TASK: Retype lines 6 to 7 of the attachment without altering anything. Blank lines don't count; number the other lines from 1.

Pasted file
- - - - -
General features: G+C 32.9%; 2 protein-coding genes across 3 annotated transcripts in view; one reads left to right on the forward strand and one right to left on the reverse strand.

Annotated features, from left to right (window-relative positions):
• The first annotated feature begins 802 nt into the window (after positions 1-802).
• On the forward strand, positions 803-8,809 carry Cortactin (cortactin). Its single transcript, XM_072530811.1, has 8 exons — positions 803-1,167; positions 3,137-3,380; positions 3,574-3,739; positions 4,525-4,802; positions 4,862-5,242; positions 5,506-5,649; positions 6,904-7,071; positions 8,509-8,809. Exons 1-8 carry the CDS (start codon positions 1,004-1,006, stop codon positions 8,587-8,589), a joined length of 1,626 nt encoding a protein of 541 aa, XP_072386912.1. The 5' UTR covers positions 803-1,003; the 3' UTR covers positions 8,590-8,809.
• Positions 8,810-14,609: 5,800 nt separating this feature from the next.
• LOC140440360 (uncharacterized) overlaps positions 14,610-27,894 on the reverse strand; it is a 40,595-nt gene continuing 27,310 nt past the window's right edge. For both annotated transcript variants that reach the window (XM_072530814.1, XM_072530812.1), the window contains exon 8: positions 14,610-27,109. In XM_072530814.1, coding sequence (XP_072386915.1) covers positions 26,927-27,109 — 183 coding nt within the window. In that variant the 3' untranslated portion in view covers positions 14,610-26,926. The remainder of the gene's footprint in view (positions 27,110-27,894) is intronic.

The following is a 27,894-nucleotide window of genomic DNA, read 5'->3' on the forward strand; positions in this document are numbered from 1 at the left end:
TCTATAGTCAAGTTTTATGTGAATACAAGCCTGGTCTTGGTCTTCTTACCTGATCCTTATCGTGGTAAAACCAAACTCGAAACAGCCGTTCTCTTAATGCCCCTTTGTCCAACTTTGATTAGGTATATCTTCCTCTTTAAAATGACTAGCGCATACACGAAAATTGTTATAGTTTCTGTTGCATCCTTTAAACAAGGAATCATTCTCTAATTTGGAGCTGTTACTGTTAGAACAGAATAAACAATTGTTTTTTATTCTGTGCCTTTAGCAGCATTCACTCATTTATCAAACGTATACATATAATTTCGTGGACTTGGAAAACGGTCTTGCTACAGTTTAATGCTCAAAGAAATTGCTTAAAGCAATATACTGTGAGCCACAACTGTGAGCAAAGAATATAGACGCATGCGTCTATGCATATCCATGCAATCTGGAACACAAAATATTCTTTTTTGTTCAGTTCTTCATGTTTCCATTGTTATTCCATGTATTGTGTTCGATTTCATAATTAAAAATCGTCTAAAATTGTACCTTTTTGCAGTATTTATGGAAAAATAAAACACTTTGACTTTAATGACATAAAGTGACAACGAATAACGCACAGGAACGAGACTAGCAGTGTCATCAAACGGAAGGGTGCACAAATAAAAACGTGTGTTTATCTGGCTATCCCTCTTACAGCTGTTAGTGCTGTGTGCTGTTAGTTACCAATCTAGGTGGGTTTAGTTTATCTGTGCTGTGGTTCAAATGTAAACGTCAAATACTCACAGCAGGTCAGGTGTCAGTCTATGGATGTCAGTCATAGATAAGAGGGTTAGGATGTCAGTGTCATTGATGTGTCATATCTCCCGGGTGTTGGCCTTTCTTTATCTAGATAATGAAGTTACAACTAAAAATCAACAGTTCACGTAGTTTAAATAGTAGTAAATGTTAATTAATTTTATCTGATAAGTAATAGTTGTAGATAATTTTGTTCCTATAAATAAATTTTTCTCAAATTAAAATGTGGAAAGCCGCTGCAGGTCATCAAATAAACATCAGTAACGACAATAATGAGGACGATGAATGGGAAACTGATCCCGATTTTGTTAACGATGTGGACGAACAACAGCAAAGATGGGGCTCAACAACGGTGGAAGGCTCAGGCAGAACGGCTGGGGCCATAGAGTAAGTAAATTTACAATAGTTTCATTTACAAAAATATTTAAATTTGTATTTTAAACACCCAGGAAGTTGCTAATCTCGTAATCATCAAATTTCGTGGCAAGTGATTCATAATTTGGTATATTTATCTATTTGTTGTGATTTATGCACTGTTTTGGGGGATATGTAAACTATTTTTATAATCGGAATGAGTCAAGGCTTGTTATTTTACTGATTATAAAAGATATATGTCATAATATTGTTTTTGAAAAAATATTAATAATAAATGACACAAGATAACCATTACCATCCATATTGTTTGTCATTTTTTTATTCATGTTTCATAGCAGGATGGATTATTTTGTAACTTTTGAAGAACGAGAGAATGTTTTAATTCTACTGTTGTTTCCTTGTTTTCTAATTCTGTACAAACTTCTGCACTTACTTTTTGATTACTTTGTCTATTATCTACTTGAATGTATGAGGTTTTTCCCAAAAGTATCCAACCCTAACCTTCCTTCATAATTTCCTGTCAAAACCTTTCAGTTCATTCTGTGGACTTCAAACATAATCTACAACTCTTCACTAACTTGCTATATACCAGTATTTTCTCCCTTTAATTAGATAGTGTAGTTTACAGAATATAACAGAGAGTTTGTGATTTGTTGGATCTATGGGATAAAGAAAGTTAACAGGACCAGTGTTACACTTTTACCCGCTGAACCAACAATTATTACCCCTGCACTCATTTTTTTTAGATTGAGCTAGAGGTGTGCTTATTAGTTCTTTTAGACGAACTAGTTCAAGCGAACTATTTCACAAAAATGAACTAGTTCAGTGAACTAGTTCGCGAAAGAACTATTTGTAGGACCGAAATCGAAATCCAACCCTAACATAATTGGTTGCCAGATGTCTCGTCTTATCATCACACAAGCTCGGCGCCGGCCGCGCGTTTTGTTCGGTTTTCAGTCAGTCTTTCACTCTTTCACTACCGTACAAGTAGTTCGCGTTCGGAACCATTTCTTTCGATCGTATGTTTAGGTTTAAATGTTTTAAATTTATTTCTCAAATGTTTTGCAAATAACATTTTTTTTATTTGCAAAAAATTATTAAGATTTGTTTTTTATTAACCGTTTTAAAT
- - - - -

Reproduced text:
• LOC140440360 (uncharacterized) overlaps positions 14,610-27,894 on the reverse strand; it is a 40,595-nt gene continuing 27,310 nt past the window's right edge. For both annotated transcript variants that reach the window (XM_072530814.1, XM_072530812.1), the window contains exon 8: positions 14,610-27,109. In XM_072530814.1, coding sequence (XP_072386915.1) covers positions 26,927-27,109 — 183 coding nt within the window. In that variant the 3' untranslated portion in view covers positions 14,610-26,926. The remainder of the gene's footprint in view (positions 27,110-27,894) is intronic.

The following is a 27,894-nucleotide window of genomic DNA, read 5'->3' on the forward strand; positions in this document are numbered from 1 at the left end: